Question: I am a disabled lady who lives alone. I don’t receive much Personal Independence Payments (PIP) and sometimes struggle to get by. My son told me about a man he works with called Gary that does cash loans for friends of friends.
I decided to borrow £550 from Gary to buy a new electric bed. He came round my house the next day to deliver the cash in person. I made an agreement with Gary that I’d pay him £55 every week until the loan was repaid – that was back in March. I’ve now paid him more than what I borrowed and he’s still demanding money.
Gary text me yesterday to say I still owe him £200 and that’s not including the interest on top. I have never been given any paperwork or receipts when paying him back. When I told Gary that I couldn’t afford to keep making the repayments, he told me to pay up otherwise my son ‘will pay the price’. The threats have also continued over text message; Gary said if I don’t pay him next week, he’d come take my bed away and take me to court. I’m too scared to even leave my house because I’m worried I’ll bump in to Gary in the street. My son doesn’t even know I’m in this situation. What should I do?
Answer: Gary sounds like a loan shark. You mention you have never been given paperwork when first taking out the loan or when making the repayments to Gary; these are common tactics used by loan sharks.
Loan sharks often provide little or no paperwork on loans; leaving borrowers in the dark as to how much they owe, the interest rates being charged, and the amount of time they have to pay the money back.
You say that the loan shark has threatened you by saying your son will ‘pay the price’ if you don’t pay him back. Loan sharks will say anything to make sure you keep giving them money – threats aren’t unusual.
Loan sharks act outside the law and this Gary has no legal right to recover the debt. In fact, Gary has no legal right to make you pay back money at all – because the loan is illegal.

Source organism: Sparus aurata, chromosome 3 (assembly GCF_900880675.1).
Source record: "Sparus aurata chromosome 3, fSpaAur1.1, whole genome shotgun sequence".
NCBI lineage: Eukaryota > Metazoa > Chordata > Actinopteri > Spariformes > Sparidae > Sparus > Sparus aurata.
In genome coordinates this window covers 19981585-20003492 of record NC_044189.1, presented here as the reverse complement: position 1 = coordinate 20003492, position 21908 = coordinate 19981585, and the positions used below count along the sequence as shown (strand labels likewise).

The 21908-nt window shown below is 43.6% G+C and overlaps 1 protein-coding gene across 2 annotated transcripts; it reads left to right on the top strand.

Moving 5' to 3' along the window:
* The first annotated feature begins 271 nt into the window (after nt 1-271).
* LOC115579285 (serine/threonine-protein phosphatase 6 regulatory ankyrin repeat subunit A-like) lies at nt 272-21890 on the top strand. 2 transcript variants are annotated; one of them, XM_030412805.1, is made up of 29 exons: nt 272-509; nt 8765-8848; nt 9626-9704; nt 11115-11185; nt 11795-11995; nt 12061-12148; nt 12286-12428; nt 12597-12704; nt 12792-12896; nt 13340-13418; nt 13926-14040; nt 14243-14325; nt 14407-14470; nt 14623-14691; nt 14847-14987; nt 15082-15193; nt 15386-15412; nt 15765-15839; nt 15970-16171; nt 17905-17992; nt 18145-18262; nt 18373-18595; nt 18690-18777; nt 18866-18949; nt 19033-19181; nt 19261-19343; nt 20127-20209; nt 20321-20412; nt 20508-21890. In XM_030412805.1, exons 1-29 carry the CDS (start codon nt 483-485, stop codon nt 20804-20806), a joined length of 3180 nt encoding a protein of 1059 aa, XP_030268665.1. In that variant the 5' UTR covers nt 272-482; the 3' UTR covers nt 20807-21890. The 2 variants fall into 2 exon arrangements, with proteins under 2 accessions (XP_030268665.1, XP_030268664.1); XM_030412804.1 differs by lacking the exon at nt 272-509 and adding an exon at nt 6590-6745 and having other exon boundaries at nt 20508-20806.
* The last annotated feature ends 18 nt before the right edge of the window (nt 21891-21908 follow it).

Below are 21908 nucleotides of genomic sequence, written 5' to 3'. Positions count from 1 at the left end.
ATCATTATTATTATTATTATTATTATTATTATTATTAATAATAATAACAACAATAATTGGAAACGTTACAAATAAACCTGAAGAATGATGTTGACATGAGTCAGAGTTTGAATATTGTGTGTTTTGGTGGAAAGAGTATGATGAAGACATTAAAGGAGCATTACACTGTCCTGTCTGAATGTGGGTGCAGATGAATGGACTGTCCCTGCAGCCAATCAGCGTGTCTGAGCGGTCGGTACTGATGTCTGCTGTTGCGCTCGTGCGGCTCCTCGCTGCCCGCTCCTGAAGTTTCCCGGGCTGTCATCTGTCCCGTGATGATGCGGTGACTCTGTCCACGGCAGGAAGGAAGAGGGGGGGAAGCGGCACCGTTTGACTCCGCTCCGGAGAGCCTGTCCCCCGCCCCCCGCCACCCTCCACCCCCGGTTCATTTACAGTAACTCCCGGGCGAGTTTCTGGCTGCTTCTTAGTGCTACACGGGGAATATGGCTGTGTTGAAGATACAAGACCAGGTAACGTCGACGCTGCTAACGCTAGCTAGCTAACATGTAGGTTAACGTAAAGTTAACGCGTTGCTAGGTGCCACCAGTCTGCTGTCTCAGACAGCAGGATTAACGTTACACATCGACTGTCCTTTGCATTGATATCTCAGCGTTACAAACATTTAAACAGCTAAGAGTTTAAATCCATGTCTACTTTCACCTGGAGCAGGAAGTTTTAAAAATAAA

The England Illegal Money Lending Team (IMLT) are a national team who investigate and prosecute loan sharks. The team run a 24-hour hotline on 0300 555 2222; your call will be handled by a trained officer and all information will be treated in the strictest confidence. You can also report a loan shark online: http://www.stoploansharks.co.uk/report-a-loan-shark/
Before calling the team, you can check the Financial Services Register to see if Gary is even licensed to lend money. You can search by company or person – this shows which individuals and firms are regulated by the Financial Conduct Authority (FCA).
When you call the IMLT, an Investigator will ask some questions about the loan and the repayments and for a description of the loan shark. The team will also ask how they can support you – you will be assigned a dedicated support officer who will answer any questions or concerns you may have and guide you through the process if the case goes to court.
What is a loan shark?
A loan shark is someone who lends money without the correct authorisation from the Financial Conduct Authority (FCA). It is a criminal offence to lend money without authorisation and this is taken very seriously by the courts.
Loan sharks usually appear friendly at first and will act as though they are helping their community; lending money to anyone in the area who may be struggling financially. Although they may seem nice, a loan shark’s behaviour soon changes once someone owes them money.
What do they do?